Arugula In StewSometimes you just have to attempt to minimize your losses. Last year I catered a dinner for 300 assisted by a young chef who came with the highest credentials and education. The meat entree requested was sweet and sour braised brisket of beef. The briskets averaged 17 lbs. untrimmed and had to be fabricated before cooking. It was very time consuming and my young colleague was quite slow, though eager to learn. She insisted that we prepare at least half the briskets using a recipe she'd used many times previously, using carmelized onions and sun dried tomatoes. It sounded interesting, but I was uncertain about using a recipe that I hadn't used previously with success. Long and short: Her sauce was inedible; extremely acidic. The meat, however, was tender and with the sweet and sour sauce I'd used on the other briskets was easily corrected. I dumped her sauce and washed her cooked briskets. Losses were minimized. Sometimes, that's the best you can do.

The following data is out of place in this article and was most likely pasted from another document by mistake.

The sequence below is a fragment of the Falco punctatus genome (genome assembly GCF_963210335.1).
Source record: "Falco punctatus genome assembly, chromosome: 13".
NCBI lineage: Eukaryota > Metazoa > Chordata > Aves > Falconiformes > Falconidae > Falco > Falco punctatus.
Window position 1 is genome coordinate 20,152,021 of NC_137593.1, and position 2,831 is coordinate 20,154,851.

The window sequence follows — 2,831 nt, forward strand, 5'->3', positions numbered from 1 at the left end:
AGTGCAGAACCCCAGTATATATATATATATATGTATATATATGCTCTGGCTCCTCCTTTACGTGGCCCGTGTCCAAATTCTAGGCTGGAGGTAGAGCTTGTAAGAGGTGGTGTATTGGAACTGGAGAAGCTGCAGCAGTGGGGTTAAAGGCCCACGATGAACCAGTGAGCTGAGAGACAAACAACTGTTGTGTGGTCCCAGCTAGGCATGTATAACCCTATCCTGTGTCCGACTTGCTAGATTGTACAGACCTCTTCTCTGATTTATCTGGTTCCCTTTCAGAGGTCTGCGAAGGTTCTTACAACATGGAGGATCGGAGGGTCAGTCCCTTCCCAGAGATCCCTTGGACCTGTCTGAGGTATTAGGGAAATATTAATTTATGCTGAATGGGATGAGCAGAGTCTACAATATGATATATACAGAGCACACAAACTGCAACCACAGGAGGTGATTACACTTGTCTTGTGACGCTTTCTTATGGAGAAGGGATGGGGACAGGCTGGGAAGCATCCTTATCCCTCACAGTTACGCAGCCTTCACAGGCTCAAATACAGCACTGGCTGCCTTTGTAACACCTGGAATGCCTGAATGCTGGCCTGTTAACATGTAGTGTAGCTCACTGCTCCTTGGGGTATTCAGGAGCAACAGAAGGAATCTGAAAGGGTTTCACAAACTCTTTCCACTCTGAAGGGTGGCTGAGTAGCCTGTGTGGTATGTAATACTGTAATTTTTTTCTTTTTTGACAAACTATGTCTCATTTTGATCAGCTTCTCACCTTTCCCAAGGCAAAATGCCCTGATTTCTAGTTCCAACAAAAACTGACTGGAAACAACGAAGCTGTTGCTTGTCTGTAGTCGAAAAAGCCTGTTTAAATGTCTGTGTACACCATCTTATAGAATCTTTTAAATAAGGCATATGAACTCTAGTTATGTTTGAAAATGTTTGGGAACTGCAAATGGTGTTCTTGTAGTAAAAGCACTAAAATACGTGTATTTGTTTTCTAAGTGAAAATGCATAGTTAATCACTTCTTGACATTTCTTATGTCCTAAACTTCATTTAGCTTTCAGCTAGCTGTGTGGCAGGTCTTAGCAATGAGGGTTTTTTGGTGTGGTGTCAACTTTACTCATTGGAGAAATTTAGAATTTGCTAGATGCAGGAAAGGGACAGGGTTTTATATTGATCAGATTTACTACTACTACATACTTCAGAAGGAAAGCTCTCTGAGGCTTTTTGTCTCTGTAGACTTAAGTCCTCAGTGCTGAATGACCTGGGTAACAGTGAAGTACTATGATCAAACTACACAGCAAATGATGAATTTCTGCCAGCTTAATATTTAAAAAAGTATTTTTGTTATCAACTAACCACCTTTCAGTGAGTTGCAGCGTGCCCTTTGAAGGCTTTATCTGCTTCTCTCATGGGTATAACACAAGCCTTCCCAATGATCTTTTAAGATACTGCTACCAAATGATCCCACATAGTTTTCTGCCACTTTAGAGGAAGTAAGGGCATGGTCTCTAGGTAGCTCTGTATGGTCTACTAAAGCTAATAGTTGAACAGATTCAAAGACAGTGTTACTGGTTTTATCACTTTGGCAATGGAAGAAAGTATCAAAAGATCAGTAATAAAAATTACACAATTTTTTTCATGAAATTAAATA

If the meat in your stew hasn't been embittered by the arugula, wash it and set it aside. Cook some vegetables separately in bullion; thicken when done, and add the meat.
Frankly, in over 40 years of catering/cooking, I have never used arugula in anything other than a salad or as a deliberate "bittering" agent in a soup.
It's always a good idea, of course, to "preview" an ingredient before you commit to using it in a recipe. But then, it's one thing when you err on two portions for the home kitchen; another when it's for a couple of hundred servings.